How to make a frittata

Here’s what you’ll do to create a frittata without a recipe. It’s easy, promise.

  • Grab a 12-inch frying pan.
  • Preheat your oven to 375°F with a rack in the center.
  • In a medium mixing bowl, beat the eggs together with the liquid (if using) and a little bit of salt and pepper until smooth.
  • Chop meat, if using, into bite-sized pieces. The meat should be cooked by the time it goes into the frittata, so if it’s raw when you’re starting, cook it in the frying pan now. If it leaves more than about a tablespoon of fat in the pan, drain the fat before proceeding. At this point you can leave the meat in the pan or remove it and add it back later.
  • Chop vegetables into bite-sized pieces. Just like the meat, most vegetables should be cooked by the time they go into a frittata. If they aren’t yet cooked, give them a sauté in the frying pan at this point.
  • With the cooked meats and vegetables in the pan and the pan set over medium heat on the stove, pour in the beaten egg mixture and sprinkle with cheese. Let the frittata cook undisturbed until the bottom is set, about a minute.
  • Transfer the pan to the oven and bake until eggs are just set, about 10 minutes.
  • That’s it! Cut your frittata into wedges, and it’s ready to eat warm or at room temperature. Leftovers keep well, tightly wrapped in a cold fridge, for a week.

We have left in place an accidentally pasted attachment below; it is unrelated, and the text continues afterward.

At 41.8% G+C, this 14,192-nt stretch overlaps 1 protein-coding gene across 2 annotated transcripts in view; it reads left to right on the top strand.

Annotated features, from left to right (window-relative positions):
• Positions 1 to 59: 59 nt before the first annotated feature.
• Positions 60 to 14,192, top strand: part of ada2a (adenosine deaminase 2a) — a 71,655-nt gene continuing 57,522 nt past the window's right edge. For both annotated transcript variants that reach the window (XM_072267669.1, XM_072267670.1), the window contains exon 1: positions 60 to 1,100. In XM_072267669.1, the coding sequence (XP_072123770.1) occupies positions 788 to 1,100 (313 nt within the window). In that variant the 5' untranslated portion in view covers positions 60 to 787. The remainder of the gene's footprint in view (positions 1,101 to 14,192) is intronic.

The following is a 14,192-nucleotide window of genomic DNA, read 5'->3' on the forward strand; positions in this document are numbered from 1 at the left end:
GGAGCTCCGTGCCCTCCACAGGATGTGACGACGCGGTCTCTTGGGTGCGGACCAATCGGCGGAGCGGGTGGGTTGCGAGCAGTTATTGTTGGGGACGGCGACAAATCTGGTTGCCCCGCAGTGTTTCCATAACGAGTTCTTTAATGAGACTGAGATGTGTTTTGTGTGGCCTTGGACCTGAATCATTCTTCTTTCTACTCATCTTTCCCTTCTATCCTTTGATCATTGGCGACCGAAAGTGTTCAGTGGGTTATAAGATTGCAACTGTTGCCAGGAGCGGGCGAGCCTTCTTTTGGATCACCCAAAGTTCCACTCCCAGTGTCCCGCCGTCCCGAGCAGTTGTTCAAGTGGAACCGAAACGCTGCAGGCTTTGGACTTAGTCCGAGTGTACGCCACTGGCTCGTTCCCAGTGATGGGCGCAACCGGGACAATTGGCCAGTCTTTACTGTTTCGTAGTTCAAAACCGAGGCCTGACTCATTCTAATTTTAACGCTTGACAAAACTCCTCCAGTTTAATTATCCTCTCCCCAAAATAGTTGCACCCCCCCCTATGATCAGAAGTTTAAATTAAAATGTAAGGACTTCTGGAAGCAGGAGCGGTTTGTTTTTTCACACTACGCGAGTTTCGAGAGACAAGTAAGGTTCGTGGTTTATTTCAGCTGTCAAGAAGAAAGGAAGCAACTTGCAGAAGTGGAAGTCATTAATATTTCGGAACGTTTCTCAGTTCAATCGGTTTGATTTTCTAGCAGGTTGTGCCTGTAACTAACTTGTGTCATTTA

Collage of how to make a frittata

Frittata equipment

You don’t need much equipment to make a frittata, and that’s kinda the point. You’ll need a frying pan, a mixing bowl, and a spatula. Here are our favorites.

Collage of how to make a frittata

Some favorite frittata ingredient combinations

  • Bacon + onion + extra-sharp cheddar
  • Chopped frozen broccoli + onion + parmesan or pecorino
  • Italian sausage + onion + bell peppers + fresh mozzarella
  • Chopped frozen spinach + leeks + garlic + feta or chevre
  • Onion + garlic + cherry tomatoes + fresh mozzarella + pecorino or parmesan
  • Black beans + frozen corn + onion + extra-sharp cheddar
  • Shallot + shiitake mushrooms + spinach + pecorino

Our Best Frittata Recipes

A frittata makes one of the very best quick weeknight dinners. (And also fantastic brunch fare, just sayin.) Cram it with veggies or whatever tasty leftovers you have in the fridge. Frittatas are super-flexible and amenable to the ingredients you have on hand, but if you'd like to work from a recipe, here are a few of our very favorite frittata recipes to get you started.